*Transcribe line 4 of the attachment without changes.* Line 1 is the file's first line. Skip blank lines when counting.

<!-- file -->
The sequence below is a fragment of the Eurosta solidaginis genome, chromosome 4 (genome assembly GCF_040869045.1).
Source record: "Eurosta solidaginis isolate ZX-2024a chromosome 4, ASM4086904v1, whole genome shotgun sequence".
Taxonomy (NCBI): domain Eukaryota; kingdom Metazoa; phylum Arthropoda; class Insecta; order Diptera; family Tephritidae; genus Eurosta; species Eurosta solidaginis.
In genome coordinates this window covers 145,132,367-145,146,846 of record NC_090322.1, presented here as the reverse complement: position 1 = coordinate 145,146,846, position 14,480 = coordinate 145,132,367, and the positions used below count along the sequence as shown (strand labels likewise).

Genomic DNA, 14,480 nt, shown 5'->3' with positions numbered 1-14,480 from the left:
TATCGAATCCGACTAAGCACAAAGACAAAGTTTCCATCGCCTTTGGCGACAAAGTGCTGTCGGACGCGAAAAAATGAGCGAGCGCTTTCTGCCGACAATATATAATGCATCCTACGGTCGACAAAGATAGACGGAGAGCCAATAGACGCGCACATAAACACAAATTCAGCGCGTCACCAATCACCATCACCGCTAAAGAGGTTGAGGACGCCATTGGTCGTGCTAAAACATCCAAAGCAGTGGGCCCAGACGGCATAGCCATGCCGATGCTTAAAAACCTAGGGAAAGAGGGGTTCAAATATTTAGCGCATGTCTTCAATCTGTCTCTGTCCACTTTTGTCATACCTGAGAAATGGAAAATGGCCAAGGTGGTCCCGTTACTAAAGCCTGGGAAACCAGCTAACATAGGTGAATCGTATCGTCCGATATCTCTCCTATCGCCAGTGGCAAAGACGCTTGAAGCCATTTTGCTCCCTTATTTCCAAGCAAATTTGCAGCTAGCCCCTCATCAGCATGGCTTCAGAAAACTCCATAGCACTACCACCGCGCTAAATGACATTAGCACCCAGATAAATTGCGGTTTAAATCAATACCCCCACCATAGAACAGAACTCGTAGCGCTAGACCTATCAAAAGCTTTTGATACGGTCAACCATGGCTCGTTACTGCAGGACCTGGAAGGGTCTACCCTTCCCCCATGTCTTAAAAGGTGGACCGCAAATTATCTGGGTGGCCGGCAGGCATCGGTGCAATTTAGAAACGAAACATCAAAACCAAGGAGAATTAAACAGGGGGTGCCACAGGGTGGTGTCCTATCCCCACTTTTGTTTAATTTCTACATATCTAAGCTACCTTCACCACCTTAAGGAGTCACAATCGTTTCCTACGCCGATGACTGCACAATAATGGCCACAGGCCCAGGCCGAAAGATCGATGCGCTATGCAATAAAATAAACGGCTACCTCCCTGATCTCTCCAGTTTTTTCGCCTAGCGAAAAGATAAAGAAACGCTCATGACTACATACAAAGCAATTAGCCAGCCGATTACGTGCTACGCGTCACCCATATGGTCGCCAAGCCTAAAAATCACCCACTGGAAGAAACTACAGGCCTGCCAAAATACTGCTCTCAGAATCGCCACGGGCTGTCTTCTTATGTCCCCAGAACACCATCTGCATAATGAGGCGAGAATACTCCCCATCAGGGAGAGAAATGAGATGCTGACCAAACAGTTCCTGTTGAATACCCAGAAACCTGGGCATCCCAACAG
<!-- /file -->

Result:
In genome coordinates this window covers 145,132,367-145,146,846 of record NC_090322.1, presented here as the reverse complement: position 1 = coordinate 145,146,846, position 14,480 = coordinate 145,132,367, and the positions used below count along the sequence as shown (strand labels likewise).